Classic Rock Bottom

Last week you heard three seemingly unrelated artists. The common factor was left out to be deciphered, but no one took the bite. That's OK. Everything will be revealed at the end, so... Welcome to the past of these three artists, because that is where your answer lies.


click on the cover to hear past, tense music
1. Generation 1942
2. Temporary Parting
3. Man With A White Flag
from "Not An Ordinary Life" CD ℗ 1974/1991
Country of Origin: Yugoslavia

Before Kornell Kovach became a music mogul or even the K2 project, he was leading his own band called Korni Grupa. (No, Korni is not same as Corny, but the pronunciation is.) Although, the band released only 2 albums, they were very active with singles, prior to that. "Not An Ordinary Life" was their sophomore album released in English, by a record company from Italy. It's pretty scarce nowadays. The same company, released the album on a CD, as well. Korni Grupa/Kornelyans played Progressive Rock/Jazz Fusion. They represented Yugoslavia on Eurovision Song contest in 1974 with the song "Generation 1942" (Track 1. here in longer English version) and were beaten by ABBA, who won the night with "Waterloo". I'm sure the Kornelyans felt the same pain Napoleon did. Korni Grupa might be the only Prog Rock band to ever compete at the Eurovision finals.


4. Novella In The Night
from "In The Nighte" Cardboard LP Mini Replica-CD ℗ 1980/2011

5. Divine Comedy
6. Unconscious Prophecy
from "Sanctuary" Blu-Spec CD ℗ 1980/2017
Country of Origin: Japan

While the vocalist, Hisakatsu Igarashi's solo career is mystery, his involvement in one of the most prominent Japanese Prog Rock bands is a well known fact. Before he released the "Puzzle", he was the member of Novela. Novela was also home to the keyboard extraordinaire, Toshio Egawa, whose involvement in Japanese music scene is almost as impressive as the career of Kornell Kovach, but perhaps with more Hard Rock and Progressive edge to it.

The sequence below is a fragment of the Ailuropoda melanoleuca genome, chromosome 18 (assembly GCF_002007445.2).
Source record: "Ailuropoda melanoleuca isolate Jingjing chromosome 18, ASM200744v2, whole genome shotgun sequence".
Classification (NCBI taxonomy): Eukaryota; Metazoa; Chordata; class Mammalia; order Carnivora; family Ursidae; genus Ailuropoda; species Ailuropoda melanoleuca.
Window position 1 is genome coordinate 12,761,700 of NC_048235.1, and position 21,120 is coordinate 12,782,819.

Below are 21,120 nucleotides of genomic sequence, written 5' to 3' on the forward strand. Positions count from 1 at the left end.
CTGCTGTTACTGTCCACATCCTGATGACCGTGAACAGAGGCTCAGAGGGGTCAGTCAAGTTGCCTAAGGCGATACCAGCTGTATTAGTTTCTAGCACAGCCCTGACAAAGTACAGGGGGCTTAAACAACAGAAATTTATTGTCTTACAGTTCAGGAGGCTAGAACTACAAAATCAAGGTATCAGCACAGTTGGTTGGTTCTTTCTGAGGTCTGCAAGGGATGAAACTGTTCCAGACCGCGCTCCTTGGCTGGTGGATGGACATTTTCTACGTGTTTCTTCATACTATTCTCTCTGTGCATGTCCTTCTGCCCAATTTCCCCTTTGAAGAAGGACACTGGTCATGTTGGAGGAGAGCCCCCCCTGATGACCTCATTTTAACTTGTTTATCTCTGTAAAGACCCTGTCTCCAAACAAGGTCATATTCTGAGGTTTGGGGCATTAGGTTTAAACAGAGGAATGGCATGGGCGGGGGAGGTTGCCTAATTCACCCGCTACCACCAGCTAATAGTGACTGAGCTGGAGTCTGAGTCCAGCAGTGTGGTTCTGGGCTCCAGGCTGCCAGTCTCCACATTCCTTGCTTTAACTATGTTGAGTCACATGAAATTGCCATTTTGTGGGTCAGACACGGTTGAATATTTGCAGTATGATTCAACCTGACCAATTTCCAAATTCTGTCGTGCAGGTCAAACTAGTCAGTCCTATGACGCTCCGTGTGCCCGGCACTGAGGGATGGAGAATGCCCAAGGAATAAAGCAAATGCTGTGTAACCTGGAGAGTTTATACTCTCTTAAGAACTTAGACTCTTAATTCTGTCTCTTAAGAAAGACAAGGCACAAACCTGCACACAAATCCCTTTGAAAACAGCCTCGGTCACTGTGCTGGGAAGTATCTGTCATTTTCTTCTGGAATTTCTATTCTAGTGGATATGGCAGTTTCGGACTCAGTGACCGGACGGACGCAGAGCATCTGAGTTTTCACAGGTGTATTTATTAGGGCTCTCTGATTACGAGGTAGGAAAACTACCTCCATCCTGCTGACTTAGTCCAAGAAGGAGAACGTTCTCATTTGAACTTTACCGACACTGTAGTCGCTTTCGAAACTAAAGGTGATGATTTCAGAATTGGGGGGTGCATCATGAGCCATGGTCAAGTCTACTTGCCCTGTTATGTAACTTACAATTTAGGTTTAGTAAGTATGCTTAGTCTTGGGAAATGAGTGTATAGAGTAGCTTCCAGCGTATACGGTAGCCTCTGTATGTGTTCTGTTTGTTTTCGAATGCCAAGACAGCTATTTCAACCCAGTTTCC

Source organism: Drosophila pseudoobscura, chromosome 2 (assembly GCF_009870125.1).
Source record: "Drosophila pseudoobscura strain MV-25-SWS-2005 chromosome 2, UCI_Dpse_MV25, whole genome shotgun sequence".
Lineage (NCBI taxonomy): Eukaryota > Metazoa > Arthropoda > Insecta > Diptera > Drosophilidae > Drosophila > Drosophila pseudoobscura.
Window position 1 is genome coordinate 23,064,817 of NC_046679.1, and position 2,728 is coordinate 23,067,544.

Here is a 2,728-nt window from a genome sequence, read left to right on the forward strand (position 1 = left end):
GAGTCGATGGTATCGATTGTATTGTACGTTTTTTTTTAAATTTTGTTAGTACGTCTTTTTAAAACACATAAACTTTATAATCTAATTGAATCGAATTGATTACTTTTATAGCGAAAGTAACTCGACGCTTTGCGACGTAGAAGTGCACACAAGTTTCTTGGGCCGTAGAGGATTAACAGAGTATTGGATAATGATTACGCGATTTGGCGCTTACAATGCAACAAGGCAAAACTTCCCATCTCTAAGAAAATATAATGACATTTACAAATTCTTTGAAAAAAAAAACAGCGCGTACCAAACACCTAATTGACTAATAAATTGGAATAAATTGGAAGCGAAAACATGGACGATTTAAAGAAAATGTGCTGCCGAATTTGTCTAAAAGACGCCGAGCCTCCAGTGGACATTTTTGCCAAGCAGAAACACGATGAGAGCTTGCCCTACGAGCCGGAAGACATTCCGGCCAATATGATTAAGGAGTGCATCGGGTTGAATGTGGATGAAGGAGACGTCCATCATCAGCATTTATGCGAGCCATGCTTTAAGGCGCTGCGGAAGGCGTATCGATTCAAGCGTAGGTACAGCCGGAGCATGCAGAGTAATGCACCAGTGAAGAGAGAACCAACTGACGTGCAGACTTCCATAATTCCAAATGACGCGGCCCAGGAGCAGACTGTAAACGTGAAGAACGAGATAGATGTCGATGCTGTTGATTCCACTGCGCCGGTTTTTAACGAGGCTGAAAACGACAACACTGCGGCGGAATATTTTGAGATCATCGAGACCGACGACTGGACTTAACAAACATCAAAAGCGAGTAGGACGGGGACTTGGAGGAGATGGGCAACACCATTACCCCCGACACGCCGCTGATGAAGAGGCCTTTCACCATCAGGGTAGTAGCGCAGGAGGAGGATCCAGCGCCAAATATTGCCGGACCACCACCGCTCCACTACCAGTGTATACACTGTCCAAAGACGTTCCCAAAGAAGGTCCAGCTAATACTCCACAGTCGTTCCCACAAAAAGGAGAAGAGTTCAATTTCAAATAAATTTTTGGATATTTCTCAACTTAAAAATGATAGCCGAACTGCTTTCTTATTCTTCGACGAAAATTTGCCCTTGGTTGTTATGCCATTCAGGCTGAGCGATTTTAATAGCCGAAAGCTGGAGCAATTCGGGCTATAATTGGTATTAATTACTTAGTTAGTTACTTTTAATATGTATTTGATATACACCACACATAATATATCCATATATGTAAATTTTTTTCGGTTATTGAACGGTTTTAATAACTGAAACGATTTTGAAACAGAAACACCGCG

7. Book Of Prophecies (Radio Edit)
8. The Lion's Empire
9. Wargames
from "Nostradamus: Book Of Prophecies" CD ℗ 1999
Country of Origin: Hungary

Before Napoleon Boulevard swept Hungary off their feet, they were known as Solaris. An Instrumental Symphonic Prog-Rock band, formed by bunch of students in 1980. Hungary wasn't ready for their complex music yet, so the band faced a hard decision; either to split or give in to the trends. They compromised by hiring a female vocalist, with an unusual voice (Vincze Lila) and changed their music to one of a kind Pop. As they say, the rest is history. After 1990, when Napoleon Boulevard disbanded, Solaris saw the green light, to perform what they always wanted... Progressive Rock. The elaborate follow up to their early recordings came in 1999, a conceptual album centered around Nostradamus, with songs performed in Latin language, to capture the atmosphere of the time. Today both bands co-exist, but not all members appear in both formations.

And now, the answer to the last weeks question: What connects those three artists? I'm sure you already figured it out, but for the sake of clarity: They were all playing Progressive Rock, before they dabbled in Pop. So, in the way, what you heard last week was Pop music, fashioned by a Progressive mind.

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So, what do these three bands have in common? That's right, the letter "o" which is the second letter in each bands' name.

Some other artist did a whole album about Nostradamus. I have it, haven't listened to it in a long time, believe it's a double disc. Again, I could look, but why? Could be Nikolai Kotsev, but now I'm just guessing.

This started off good with Kornelyans with great geetaring and then I must admit that I got bored. But I did like the first band so there's that?

Yes, good catch. "O" as in wonderment is the common link between these three artists.

And yes, Nikolo Kotzev has a double album called Nostradamus, which I might or might not post in the future, but the one you are referring to, I wouldn't touch it with a ten foot pole.

It is Kotzev but I also have the other one you might be referring too.

Looks like we are on the same page. (Page 1)


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